In case you thought you were being paranoid, you were not.  Have you ever gone to a web site, wandered around but never clicked on anything and then closed the browser only to see an ad for whatever you were looking at show up on some other web site?

There is a reason for that and no, you are not imagining it.

Some web sites track every single keystroke and mouse click that you make, capture it and store it.  They can tell if you hover over an image (even if you don’t click on it) and how long you do that.

Hundreds of sites including Microsoft, Adobe and Godaddy capture every keystoke and mouse movement.  In many cases, that even includes passwords.  A study of 50,000 popular web sites found 482 of them did this.

Our course, without telling you.

These are called session replay scripts and can be used for many purposes from figuring out what part of their web sites are more trafficked to capturing data to send you spam and ads.

Scripts from FullStory, Hotjar, Yandex, and Smartlook were the most intrusive because they recorded all input including Social Security numbers, and dates of birth.

Here is a demo of the replay technology:

The research, conducted by Princeton’s Center for Information Technology Policy, only tested 50,000 web sites.  No one knows if the percentage (about 1 percent) would stay the same if the sample size increased.  Assuming that the percentage stays flat, that means of the one billion web sites, ten million are capturing your info, whether you want them to or not.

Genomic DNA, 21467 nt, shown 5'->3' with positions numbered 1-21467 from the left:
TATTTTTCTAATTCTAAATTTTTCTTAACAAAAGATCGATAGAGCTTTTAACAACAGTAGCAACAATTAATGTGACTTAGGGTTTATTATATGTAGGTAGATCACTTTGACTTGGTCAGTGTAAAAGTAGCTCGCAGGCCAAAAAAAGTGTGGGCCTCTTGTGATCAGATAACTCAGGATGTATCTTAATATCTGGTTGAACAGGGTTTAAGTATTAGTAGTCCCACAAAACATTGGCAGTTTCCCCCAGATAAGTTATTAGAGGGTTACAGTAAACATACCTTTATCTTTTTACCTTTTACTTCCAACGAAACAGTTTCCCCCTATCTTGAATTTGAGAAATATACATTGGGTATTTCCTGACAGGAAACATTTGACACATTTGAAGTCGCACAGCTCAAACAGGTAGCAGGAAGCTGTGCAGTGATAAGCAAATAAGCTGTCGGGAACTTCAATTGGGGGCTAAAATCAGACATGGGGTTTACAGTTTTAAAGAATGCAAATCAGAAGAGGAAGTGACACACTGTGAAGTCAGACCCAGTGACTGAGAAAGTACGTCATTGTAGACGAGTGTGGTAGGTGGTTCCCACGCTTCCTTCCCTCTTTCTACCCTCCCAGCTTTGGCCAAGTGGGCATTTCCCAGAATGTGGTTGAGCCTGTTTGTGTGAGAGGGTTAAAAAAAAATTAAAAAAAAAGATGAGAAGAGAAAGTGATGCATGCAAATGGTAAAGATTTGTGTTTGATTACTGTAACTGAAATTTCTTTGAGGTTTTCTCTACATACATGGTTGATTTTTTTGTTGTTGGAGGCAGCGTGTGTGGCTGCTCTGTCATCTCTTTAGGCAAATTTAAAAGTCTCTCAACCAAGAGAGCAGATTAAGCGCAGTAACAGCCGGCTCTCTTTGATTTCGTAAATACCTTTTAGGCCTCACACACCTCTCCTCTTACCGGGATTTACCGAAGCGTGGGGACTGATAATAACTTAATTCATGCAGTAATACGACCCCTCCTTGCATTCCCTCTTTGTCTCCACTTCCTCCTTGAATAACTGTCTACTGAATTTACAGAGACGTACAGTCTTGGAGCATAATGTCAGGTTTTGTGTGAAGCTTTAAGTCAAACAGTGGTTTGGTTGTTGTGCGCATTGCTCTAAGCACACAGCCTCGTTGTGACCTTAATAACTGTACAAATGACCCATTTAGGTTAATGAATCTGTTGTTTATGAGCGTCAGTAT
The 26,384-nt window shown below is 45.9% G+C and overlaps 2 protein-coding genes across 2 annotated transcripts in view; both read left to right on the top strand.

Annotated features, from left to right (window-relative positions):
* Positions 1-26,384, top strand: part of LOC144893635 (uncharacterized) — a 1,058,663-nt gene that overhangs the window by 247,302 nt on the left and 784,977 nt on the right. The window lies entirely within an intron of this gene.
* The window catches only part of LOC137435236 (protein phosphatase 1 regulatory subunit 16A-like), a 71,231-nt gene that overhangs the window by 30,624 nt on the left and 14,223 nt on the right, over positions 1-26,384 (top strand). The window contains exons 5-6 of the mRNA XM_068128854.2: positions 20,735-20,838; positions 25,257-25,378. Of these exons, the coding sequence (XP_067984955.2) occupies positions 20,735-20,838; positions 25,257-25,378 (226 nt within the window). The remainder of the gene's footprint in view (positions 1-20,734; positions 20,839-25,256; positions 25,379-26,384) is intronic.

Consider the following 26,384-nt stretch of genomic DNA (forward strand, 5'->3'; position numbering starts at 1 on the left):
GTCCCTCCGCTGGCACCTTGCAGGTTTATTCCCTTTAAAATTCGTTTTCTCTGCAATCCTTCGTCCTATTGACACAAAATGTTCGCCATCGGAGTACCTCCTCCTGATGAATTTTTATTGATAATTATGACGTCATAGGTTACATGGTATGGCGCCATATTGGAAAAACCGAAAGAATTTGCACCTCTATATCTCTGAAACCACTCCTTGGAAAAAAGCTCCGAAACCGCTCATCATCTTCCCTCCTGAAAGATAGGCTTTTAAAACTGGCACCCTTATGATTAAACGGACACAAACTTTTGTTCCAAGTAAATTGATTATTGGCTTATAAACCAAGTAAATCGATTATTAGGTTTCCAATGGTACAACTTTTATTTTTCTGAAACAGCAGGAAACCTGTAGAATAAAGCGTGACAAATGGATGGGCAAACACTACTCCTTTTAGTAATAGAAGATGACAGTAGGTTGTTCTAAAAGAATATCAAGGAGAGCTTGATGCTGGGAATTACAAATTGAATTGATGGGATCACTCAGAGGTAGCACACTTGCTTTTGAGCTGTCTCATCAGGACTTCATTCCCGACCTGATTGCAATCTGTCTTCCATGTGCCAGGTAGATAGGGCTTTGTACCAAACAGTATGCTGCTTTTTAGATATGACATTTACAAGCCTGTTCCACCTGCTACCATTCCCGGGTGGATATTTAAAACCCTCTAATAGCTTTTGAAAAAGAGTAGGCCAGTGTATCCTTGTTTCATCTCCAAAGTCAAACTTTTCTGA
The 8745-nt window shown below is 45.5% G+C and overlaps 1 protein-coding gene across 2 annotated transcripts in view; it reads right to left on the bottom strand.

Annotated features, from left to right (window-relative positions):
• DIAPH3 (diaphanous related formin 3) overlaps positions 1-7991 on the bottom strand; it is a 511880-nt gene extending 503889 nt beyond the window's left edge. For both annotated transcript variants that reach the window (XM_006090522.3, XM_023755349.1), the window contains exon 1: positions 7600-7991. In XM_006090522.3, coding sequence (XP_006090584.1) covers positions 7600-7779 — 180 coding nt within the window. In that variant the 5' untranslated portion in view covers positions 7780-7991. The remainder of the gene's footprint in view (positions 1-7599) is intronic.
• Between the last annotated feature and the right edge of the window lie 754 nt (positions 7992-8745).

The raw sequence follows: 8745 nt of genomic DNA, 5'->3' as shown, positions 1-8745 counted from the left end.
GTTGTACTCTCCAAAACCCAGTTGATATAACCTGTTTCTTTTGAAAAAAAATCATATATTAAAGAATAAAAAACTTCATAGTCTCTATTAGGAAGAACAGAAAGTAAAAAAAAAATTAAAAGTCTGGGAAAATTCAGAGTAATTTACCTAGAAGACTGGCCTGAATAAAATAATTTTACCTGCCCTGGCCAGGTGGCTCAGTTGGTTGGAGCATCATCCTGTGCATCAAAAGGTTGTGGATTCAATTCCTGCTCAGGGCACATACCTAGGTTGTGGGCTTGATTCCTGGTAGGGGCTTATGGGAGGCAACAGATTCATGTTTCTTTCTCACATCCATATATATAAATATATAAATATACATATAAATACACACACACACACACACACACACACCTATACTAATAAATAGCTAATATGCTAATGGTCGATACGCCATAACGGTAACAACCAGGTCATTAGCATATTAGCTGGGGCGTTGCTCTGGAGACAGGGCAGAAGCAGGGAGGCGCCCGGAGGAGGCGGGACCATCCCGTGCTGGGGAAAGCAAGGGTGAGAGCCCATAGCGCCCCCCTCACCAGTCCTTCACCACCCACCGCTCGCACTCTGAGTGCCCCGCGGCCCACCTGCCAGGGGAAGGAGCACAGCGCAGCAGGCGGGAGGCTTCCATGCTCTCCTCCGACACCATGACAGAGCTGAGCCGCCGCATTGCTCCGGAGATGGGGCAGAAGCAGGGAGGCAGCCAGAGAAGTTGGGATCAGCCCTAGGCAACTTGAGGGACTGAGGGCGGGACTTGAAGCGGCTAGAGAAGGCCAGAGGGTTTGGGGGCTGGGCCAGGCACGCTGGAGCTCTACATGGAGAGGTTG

I guess the good news is that it is only one percent and not 70 percent.  But since these tools can capture credit card numbers and passwords and since the web site owners share the data with third parties, it makes me wonder how safe things are.

If you use two factor authentication to log on, that significantly negates the risk from some third party having your password, but since only a tiny percentage of folks do use two factor authentication, that won’t help most people.

Some web sites do “mask” sensitive data, but since they don’t even tell us that they are doing this, they certainly aren’t telling us if they are masking data or not.

Bottom line – assume everything that you are typing or clicking may be captured and shared with a third party.  AND, likely, AGGREGATED.

There are tools that can help you protect yourself but they complicate the world and slow things down.  Still, they may be worthwhile in some cases.

Depends on YOUR level of paranoia.

Information for this post came from Ars Technica.


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